asked Her Majesty's Government:
What discussions they have had with the Government of the People's Republic of China about constitutional development in Hong Kong.
My Lords, we are concerned about the interpretation of two of the annexes to Hong Kong's Basic Law which the Standing Committee of the National People's Congress gave on
My Lords, I am grateful to the Minister for that reply. Would she agree that the role of the National People's Congress in the political development of Hong Kong is quite complex and open to ambiguous interpretation? Is it the Government's view that the National People's Congress, in particular regarding its latest decision which, as she mentioned, was taken today, has actually altered the Basic Law? If, as I understand, we are a guarantor of the integrity of the Basic Law, what further measures other than dialogue and discussion could we take to bring some pressure to bear on the situation and resolve it in a sensible way for all sides?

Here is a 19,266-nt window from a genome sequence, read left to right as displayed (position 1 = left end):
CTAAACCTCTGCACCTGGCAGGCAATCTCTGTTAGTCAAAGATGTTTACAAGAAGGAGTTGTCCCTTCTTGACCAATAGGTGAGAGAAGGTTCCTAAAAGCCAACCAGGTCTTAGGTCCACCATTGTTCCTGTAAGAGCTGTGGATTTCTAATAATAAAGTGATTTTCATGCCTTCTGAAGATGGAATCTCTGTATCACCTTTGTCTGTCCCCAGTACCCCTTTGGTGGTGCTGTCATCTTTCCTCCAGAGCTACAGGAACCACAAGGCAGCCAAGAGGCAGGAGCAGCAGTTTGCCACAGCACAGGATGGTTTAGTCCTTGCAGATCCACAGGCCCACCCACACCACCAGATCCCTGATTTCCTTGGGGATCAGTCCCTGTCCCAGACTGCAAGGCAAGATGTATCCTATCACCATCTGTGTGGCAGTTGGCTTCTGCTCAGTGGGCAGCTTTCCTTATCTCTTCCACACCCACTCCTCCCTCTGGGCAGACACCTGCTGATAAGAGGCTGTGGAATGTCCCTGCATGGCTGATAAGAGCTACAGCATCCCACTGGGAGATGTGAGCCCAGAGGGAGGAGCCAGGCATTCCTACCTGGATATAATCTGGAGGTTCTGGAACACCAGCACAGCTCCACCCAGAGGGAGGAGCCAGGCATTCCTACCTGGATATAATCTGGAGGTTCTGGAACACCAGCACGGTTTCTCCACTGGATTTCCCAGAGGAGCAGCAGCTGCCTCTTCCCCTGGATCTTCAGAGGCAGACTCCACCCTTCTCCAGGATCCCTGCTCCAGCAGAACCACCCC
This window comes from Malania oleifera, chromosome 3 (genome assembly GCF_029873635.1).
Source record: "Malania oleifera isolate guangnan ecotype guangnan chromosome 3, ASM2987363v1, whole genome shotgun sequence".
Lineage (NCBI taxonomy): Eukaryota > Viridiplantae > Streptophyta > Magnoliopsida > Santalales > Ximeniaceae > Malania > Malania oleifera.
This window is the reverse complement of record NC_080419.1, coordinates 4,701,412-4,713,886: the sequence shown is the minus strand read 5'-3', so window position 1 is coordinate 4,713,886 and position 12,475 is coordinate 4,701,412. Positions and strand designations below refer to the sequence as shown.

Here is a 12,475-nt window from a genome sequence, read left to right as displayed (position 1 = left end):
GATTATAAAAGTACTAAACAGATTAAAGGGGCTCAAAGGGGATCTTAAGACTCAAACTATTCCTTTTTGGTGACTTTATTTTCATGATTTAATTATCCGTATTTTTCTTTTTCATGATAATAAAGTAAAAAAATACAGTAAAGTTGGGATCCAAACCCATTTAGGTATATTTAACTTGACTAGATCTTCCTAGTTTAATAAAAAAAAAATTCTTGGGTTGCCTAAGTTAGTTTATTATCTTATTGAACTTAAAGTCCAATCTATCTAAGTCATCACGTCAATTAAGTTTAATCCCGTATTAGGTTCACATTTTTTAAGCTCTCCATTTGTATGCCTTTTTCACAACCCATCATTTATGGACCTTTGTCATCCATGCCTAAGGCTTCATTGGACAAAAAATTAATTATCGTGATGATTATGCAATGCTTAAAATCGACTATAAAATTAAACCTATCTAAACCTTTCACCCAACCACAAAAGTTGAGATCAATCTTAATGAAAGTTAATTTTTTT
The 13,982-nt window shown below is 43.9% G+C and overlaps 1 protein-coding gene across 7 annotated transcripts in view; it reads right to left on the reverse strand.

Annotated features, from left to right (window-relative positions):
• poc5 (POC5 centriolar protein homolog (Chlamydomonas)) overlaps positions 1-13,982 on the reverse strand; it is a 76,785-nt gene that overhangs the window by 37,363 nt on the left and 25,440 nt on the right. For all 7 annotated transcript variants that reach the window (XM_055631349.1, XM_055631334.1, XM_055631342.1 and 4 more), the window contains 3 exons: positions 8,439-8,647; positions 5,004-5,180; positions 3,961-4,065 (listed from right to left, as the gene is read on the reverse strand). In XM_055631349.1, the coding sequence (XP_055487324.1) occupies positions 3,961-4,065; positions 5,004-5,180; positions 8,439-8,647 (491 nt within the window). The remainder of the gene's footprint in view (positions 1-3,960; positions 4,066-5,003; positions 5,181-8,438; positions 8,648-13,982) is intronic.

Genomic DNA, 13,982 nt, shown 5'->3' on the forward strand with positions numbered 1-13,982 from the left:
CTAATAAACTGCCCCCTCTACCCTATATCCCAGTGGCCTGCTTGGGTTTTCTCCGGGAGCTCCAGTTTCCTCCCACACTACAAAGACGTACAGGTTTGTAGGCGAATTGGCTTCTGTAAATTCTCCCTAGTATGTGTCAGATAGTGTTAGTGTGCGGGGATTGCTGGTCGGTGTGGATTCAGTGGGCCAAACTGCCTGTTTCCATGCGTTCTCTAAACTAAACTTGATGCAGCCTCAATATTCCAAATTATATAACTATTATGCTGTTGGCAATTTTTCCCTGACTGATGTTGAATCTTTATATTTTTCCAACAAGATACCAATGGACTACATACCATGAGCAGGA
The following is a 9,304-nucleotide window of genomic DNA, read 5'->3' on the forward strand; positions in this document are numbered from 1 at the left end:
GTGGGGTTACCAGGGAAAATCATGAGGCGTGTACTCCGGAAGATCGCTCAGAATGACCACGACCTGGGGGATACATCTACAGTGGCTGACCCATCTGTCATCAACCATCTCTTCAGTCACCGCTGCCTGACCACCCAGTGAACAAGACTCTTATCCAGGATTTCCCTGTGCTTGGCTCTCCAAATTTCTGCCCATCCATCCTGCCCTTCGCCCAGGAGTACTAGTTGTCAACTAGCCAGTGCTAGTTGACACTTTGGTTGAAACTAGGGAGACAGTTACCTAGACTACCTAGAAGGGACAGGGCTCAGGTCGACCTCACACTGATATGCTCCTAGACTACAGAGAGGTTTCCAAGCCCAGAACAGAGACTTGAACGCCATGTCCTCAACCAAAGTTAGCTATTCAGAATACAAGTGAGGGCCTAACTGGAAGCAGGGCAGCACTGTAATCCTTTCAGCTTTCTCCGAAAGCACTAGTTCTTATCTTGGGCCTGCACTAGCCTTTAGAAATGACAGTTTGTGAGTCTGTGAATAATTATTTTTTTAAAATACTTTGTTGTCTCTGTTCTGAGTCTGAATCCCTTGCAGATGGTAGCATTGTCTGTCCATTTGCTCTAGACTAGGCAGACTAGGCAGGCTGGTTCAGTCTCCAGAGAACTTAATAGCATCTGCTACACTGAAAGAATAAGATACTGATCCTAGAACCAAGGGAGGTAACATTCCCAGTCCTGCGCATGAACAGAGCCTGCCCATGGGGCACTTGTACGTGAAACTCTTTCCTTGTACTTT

My Lords, I hope that we will resolve what is undoubtedly a difficult situation through dialogue and discussion. The noble Lord asked what further measures could be taken, but in the first instance we must adhere to dialogue and discussion because in the past it has delivered some helpful measures. The noble Lord also asked whether this has changed the Basic Law. This is an interpretation of the Basic Law, but what is different this time is that this has been a proactive process. The Chinese themselves decided to make this statement rather than being asked for an interpretation by the Hong Kong authorities. We are concerned that it means that the likelihood of reaching universal suffrage before the elections in 2007-08 looks further away, but we shall continue strenuously to argue our case.
My Lords, further to the response of the Minister, does she agree that by and large Beijing has remained close to the agreements regarding the freedom to travel as well as religious freedom and speech, and that we should be fairly glad about what has happened in our former colony?